Hacking group claims Ticketmaster breach yielding data of 560 million customers

A hacking group claims it breached global events giant Ticketmaster and stole the details of 560 million customers.

The group, named ShinyHunters, said in an online forum that the stolen data includes the names, addresses, phone numbers and partial credit card details of Ticketmaster customers. The group's post said the data was available for purchase for $500,000 in a "one-time sale."

The Australian government said Thursday it is investigating the claims, and the FBI has offered assistance to Australian authorities, a spokesperson for the U.S. Embassy in Canberra told Agence France-Presse.

"The Australian Government is aware of a cyber incident impacting Ticketmaster," a spokesperson for the Australia Home Affairs Department said in a statement to CBS News. "The National Office of Cyber Security is engaging with Ticketmaster to understand the incident." The department also urged people with "specific inquiries relating to this incident" to contact Ticketmaster.

Ticketmaster and its parent company, Live Nation, haven't issued statements on the possible breach.

The authenticity of the dataset offered by ShinyHunters couldn't be immediately verified. The alleged hack was first reported by the websites Hackread and Australia-based CyberDaily.

ShinyHunters' hacking history

ShinyHunters became notorious in 2020-21 when it exposed huge troves of customer records from more than 60 companies, according to the U.S. Justice Department.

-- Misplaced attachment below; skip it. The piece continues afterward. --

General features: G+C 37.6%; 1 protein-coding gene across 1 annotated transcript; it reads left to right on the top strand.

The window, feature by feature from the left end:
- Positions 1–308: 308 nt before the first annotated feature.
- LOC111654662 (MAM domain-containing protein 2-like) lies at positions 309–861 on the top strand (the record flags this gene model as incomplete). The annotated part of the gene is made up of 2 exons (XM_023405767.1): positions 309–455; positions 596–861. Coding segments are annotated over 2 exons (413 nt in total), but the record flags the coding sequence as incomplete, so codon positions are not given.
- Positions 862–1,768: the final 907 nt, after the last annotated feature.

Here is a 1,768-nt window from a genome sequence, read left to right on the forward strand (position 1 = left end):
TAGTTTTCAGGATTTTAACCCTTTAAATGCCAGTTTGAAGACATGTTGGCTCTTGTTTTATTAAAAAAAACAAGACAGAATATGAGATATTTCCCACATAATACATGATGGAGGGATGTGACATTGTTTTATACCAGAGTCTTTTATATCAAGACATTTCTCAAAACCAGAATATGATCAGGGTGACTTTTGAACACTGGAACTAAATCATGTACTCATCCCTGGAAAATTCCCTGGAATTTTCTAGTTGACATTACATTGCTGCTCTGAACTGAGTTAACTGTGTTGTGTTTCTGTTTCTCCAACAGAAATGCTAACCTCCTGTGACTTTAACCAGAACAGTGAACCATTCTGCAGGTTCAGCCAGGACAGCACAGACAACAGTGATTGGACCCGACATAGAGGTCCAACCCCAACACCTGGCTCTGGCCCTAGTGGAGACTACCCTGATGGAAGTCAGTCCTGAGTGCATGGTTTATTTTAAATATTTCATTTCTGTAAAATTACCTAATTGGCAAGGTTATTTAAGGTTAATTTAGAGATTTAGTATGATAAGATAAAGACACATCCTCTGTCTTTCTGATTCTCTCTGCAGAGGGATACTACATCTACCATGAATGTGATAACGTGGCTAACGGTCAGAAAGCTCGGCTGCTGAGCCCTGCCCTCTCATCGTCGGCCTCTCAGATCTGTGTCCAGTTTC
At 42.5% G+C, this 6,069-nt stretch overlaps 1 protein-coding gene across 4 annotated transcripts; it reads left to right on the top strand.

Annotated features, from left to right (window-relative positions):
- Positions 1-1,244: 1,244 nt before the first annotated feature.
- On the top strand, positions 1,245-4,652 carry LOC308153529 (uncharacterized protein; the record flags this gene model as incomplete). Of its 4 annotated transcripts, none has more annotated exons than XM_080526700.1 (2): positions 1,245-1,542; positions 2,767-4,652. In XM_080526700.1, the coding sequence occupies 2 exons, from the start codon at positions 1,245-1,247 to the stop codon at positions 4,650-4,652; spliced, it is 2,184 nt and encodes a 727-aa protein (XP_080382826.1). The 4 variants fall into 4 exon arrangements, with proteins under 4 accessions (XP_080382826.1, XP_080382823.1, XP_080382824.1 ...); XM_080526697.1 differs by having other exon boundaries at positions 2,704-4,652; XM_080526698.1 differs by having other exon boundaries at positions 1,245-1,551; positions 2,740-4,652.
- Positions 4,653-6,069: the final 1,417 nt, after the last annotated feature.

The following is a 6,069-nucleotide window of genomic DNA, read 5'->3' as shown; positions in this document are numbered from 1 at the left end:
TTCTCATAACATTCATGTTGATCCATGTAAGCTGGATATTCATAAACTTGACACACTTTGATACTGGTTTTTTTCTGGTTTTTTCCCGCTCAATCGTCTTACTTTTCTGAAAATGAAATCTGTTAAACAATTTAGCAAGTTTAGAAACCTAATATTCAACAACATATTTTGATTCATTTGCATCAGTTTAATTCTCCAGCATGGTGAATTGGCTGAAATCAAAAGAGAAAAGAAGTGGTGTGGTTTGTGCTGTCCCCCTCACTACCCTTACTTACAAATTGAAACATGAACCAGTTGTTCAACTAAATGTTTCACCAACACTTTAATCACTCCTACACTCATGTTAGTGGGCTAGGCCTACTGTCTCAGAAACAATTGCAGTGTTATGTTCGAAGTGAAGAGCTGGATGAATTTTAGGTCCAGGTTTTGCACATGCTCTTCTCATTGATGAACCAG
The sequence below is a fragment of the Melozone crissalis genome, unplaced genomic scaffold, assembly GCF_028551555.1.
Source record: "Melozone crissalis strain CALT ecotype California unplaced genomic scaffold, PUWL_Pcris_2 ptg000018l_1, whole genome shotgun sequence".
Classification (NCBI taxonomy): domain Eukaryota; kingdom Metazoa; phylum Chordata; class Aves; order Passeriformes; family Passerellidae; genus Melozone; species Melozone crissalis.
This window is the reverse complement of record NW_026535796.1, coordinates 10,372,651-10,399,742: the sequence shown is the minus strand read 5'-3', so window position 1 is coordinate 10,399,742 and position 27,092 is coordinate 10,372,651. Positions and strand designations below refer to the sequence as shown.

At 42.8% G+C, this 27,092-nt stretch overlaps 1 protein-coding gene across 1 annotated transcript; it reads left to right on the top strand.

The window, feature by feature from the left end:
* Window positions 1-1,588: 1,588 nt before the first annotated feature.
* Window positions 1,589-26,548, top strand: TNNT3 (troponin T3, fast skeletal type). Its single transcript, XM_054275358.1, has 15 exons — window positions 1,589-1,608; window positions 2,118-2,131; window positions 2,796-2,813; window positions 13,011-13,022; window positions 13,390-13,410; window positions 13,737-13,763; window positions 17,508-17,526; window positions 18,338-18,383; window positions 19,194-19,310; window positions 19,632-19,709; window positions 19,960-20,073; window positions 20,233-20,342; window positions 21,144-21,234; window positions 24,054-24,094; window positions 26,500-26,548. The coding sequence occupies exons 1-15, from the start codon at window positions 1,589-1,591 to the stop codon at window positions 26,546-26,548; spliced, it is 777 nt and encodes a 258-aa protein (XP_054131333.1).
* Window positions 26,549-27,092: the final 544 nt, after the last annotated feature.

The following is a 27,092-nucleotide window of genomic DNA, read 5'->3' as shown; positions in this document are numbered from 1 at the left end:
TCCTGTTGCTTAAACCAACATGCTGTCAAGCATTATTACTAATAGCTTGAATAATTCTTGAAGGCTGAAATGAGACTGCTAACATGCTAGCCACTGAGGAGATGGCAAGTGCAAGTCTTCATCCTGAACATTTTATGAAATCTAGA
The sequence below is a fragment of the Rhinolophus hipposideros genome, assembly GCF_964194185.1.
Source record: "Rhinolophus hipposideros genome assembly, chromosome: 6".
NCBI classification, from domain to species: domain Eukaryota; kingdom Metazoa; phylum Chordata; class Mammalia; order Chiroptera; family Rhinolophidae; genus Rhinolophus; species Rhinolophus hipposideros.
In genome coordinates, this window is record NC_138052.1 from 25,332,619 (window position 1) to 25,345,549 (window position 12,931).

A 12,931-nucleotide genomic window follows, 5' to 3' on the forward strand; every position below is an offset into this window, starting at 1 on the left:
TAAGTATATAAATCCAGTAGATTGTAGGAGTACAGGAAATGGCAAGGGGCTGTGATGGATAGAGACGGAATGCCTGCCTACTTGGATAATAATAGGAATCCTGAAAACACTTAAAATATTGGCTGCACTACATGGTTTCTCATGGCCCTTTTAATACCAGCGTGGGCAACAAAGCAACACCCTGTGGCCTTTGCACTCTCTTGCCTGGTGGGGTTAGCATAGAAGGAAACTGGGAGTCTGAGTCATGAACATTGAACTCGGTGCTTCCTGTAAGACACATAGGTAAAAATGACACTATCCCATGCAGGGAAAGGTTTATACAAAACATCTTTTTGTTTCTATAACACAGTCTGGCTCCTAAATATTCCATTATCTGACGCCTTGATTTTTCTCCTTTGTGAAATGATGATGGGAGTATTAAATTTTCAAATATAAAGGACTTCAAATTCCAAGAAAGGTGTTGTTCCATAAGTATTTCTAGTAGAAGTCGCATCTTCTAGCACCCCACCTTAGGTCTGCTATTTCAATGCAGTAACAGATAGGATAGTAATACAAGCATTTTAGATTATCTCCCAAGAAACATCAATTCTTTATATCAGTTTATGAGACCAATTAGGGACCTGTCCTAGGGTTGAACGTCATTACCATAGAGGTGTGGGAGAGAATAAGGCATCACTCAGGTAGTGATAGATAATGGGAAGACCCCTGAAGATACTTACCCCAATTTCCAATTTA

In January, a court in Seattle jailed Sebastien Raoult, a French computer hacker who was a member ShinyHunters. He was sentenced to three years in prison and ordered to pay more than $5 million in restitution after pleading guilty to conspiracy to commit wire fraud and aggravated identity theft.

Prosecutors said the extensive hacking caused millions of dollars in losses to companies that were victimized and "unmeasurable additional losses" to hundreds of millions of people whose data was sold to other criminals.

Hacks are impacting more people with increasingly severe consequences, Katina Michael, a cybersecurity professor at Australia's University of Wollongong, told AFP. The number of people hacked "will grow, it could be up to one billion in the future," she said.

Governments, companies and consumers aren't doing enough to protect themselves or investing in basic protection mechanisms such as two-factor authentication, Michael warned.

Justice Department suing Ticketmaster and Live Nation

Ticketmaster, which is based in Beverly Hills, operates one of the largest online ticket sales platforms in the world.

The Justice Department filed a federal lawsuit last week accusing Ticketmaster and its parent company Live Nation of illegally monopolizing the live entertainment industry to the detriment of concertgoers and artists alike.

In a 128-page civil suit filed in U.S. District Court for the Southern District of New York, federal officials alleged that Live Nation has illegally thwarted competition and unduly burdened consumers in part through its ownership of Ticketmaster, which effectively gives it control over much of the market for live entertainment.

Justice Department officials said they're seeking structural changes to how the company does business, which could include breaking the two entities apart.

In 2022, Ticketmaster's mishandling of ticket sales for Taylor Swift's The Eras Tour prompted enormous public outcry over Live Nation's hold on the entertainment and ticketing industries. The Justice Department's Antitrust Division was already investigating the company when the Swift fiasco unfolded, CBS News previously reported.

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